2-5 Perform Value Chain Mapping and Analysis

Recognizing value in an organization or industry is a core competency for successful management. “Value chain” is a term that denotes a process comprising a number of related steps, with each step adding value to the total outcome. Value chain analysis combines activity-based costing (ABC), key performance indicators (KPIs), and maturity profiles to evaluate performance and identify areas for improvement and priority setting. Value chain analysis helps set the strategic direction for implementation of those elements of SCM that are most important. For example:

Four primary tasks are involved in any value chain analysis:

The analysis results drive the estimation of costs and potential savings that can be achieved if investments are made in particular processes.

When analyzing the specific activities through which organizations can create a competitive advantage, it is beneficial to view a model of the organization as a chain of value-creating activities. It is important to note that the perspective will differ based on the viewer’s position in the value chain. Figure 2.3 illustrates a typical value chain.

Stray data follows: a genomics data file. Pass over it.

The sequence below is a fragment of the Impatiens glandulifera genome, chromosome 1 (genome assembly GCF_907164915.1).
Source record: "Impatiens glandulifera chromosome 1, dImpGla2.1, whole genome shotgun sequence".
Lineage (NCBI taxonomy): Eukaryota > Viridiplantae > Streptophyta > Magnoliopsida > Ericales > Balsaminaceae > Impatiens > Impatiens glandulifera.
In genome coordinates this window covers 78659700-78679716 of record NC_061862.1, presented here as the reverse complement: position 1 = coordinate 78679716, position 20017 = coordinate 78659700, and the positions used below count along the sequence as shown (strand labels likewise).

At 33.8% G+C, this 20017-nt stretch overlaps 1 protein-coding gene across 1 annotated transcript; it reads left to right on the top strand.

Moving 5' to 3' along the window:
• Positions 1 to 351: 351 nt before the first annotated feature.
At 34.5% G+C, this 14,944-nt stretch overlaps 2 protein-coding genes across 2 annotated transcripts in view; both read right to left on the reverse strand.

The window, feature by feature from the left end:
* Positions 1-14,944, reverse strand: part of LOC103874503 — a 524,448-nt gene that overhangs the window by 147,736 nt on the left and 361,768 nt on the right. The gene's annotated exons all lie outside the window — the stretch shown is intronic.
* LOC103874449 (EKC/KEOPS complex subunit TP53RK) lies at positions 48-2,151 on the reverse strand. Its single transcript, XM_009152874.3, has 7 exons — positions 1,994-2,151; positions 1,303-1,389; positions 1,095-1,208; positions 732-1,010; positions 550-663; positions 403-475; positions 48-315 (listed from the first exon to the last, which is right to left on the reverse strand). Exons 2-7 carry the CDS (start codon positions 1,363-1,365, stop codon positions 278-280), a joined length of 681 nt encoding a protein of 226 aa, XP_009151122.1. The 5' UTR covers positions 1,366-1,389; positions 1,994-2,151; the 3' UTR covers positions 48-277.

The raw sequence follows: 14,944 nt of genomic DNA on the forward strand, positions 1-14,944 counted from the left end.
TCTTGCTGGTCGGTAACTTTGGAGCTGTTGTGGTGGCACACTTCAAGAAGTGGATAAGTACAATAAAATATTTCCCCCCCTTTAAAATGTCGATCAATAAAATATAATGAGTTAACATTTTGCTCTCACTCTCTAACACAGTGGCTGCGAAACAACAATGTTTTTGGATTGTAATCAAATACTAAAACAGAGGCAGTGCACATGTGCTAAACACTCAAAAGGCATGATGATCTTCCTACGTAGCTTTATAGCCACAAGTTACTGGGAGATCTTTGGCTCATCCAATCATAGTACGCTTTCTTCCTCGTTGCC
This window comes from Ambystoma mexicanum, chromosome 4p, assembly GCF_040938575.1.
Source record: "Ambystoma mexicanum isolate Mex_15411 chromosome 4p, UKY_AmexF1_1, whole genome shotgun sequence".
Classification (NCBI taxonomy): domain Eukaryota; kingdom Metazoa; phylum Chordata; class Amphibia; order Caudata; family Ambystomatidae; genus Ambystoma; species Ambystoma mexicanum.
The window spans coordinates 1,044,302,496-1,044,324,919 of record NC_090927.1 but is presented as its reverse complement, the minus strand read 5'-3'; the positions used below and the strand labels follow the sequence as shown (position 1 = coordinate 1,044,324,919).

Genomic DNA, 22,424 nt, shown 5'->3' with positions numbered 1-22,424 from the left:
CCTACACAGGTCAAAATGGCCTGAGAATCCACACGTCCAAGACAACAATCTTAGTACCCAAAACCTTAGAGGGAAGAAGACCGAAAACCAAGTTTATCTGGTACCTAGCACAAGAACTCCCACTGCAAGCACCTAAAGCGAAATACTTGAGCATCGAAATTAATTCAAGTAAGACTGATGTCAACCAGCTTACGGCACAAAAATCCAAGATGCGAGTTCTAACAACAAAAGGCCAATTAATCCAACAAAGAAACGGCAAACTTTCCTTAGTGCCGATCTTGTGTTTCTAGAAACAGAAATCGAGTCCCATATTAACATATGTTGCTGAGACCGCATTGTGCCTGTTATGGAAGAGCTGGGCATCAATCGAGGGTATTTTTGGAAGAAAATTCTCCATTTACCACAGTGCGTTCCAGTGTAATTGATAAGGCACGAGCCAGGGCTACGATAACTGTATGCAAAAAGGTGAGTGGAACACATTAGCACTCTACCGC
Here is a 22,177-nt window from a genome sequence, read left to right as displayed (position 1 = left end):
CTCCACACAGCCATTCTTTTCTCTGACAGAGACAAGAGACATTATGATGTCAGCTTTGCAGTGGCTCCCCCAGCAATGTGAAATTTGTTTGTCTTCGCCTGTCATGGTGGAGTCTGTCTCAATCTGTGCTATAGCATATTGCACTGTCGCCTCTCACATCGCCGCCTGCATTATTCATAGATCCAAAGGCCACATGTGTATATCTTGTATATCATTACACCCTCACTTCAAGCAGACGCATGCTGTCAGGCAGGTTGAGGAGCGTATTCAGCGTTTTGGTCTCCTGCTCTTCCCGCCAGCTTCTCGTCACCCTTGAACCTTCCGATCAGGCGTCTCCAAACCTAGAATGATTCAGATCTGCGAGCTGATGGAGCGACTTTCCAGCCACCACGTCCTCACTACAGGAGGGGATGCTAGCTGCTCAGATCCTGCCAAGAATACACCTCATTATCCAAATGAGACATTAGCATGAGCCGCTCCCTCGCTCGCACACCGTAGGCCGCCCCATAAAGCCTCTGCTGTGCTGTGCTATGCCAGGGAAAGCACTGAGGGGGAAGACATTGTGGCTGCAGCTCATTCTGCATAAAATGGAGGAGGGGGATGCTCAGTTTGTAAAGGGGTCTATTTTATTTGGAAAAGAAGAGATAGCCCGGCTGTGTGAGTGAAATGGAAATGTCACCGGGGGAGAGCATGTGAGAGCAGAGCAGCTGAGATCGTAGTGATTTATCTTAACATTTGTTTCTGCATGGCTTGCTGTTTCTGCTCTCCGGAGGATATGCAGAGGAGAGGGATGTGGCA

Figure 2.3

Example of a Business Value Chain

Figure 2.3 Example of a Business Value Chain

The value chain of a business process often begins with raw materials, to which a business adds its particular technology. This could be process technology, formula or packaging, ease of use, or some way of transforming the raw materials into useful resources of benefit to the Postal Service. Manufacturing follows technology; it adds value to technology, to generate units for sale. The units for sale proceed through a logistics step, which makes them available to the customer, either directly or indirectly through distribution networks. Marketing is the next step; it adds the value of positioning, advertising, image, and all that is necessary to enhance the features and product benefits. The sales channel is leveraged for making the units available to the customer. Finally, the customer’s needs are met when they purchase the product and/or service.

The business value chain illustrates how each step adds discrete value to the business process output. Having maximum process effectiveness, then, is defined as having every task and function in the process as productive as possible. Tasks or functions are productive only if they directly add value to the outcome. For example, securing the right raw material with the right qualities and delivering it to the point of use clearly adds value to the business process. However, actually filling out a purchase order, securing approvals, transmitting requisitions, etc., creates no value to the outcome. Thus, value chain mapping is an analysis that identifies the underlying activity structure and enables better understanding of the value added (or not) by each activity. Value chain mapping enables the organization to map its value chain and recognize value sources or lack of value sources. It allows the key player in the organization to identify areas of opportunity for value optimization, as well as areas of potential risk.